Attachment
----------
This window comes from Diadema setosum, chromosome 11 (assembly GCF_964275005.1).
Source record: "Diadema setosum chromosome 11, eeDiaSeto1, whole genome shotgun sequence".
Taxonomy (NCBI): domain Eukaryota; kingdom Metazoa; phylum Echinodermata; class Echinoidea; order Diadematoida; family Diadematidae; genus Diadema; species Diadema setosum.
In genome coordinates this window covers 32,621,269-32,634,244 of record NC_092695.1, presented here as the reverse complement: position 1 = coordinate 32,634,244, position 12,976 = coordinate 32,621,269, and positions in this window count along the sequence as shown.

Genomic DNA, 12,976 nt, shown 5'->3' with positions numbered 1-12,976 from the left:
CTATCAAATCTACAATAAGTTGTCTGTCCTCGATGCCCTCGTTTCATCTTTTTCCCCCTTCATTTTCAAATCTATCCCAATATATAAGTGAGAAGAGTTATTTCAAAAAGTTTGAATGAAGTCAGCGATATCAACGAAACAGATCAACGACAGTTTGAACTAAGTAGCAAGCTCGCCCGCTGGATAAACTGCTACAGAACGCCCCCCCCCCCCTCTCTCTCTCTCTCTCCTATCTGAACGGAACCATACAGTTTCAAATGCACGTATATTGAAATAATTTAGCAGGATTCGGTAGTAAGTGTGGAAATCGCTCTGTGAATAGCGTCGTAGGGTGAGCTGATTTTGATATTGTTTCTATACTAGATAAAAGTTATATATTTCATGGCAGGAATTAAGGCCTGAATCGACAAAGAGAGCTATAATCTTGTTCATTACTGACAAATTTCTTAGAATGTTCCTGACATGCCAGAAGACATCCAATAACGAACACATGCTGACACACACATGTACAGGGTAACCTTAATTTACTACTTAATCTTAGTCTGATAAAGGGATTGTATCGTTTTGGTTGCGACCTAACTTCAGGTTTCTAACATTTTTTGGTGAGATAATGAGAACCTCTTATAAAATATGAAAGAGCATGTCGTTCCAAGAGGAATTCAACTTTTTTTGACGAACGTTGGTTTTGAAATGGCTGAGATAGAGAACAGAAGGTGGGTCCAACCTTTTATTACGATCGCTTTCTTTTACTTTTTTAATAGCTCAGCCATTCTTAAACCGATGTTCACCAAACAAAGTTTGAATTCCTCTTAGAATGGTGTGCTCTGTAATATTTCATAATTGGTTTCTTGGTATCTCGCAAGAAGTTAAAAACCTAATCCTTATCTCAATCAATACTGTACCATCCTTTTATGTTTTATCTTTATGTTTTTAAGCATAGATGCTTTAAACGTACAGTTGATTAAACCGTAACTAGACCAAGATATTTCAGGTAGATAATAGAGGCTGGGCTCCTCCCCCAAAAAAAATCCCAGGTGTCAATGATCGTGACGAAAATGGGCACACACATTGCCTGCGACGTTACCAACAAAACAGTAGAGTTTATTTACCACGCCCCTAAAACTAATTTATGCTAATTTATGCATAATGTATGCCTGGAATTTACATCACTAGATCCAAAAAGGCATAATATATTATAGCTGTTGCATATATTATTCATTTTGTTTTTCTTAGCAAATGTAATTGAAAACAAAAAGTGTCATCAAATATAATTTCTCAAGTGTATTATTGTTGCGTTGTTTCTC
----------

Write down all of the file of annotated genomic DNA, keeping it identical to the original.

This window comes from Diadema setosum, chromosome 11 (assembly GCF_964275005.1).
Source record: "Diadema setosum chromosome 11, eeDiaSeto1, whole genome shotgun sequence".
Taxonomy (NCBI): domain Eukaryota; kingdom Metazoa; phylum Echinodermata; class Echinoidea; order Diadematoida; family Diadematidae; genus Diadema; species Diadema setosum.
In genome coordinates this window covers 32,621,269-32,634,244 of record NC_092695.1, presented here as the reverse complement: position 1 = coordinate 32,634,244, position 12,976 = coordinate 32,621,269, and positions in this window count along the sequence as shown.

Genomic DNA, 12,976 nt, shown 5'->3' with positions numbered 1-12,976 from the left:
CTATCAAATCTACAATAAGTTGTCTGTCCTCGATGCCCTCGTTTCATCTTTTTCCCCCTTCATTTTCAAATCTATCCCAATATATAAGTGAGAAGAGTTATTTCAAAAAGTTTGAATGAAGTCAGCGATATCAACGAAACAGATCAACGACAGTTTGAACTAAGTAGCAAGCTCGCCCGCTGGATAAACTGCTACAGAACGCCCCCCCCCCCCTCTCTCTCTCTCTCTCCTATCTGAACGGAACCATACAGTTTCAAATGCACGTATATTGAAATAATTTAGCAGGATTCGGTAGTAAGTGTGGAAATCGCTCTGTGAATAGCGTCGTAGGGTGAGCTGATTTTGATATTGTTTCTATACTAGATAAAAGTTATATATTTCATGGCAGGAATTAAGGCCTGAATCGACAAAGAGAGCTATAATCTTGTTCATTACTGACAAATTTCTTAGAATGTTCCTGACATGCCAGAAGACATCCAATAACGAACACATGCTGACACACACATGTACAGGGTAACCTTAATTTACTACTTAATCTTAGTCTGATAAAGGGATTGTATCGTTTTGGTTGCGACCTAACTTCAGGTTTCTAACATTTTTTGGTGAGATAATGAGAACCTCTTATAAAATATGAAAGAGCATGTCGTTCCAAGAGGAATTCAACTTTTTTTGACGAACGTTGGTTTTGAAATGGCTGAGATAGAGAACAGAAGGTGGGTCCAACCTTTTATTACGATCGCTTTCTTTTACTTTTTTAATAGCTCAGCCATTCTTAAACCGATGTTCACCAAACAAAGTTTGAATTCCTCTTAGAATGGTGTGCTCTGTAATATTTCATAATTGGTTTCTTGGTATCTCGCAAGAAGTTAAAAACCTAATCCTTATCTCAATCAATACTGTACCATCCTTTTATGTTTTATCTTTATGTTTTTAAGCATAGATGCTTTAAACGTACAGTTGATTAAACCGTAACTAGACCAAGATATTTCAGGTAGATAATAGAGGCTGGGCTCCTCCCCCAAAAAAAATCCCAGGTGTCAATGATCGTGACGAAAATGGGCACACACATTGCCTGCGACGTTACCAACAAAACAGTAGAGTTTATTTACCACGCCCCTAAAACTAATTTATGCTAATTTATGCATAATGTATGCCTGGAATTTACATCACTAGATCCAAAAAGGCATAATATATTATAGCTGTTGCATATATTATTCATTTTGTTTTTCTTAGCAAATGTAATTGAAAACAAAAAGTGTCATCAAATATAATTTCTCAAGTGTATTATTGTTGCGTTGTTTCTC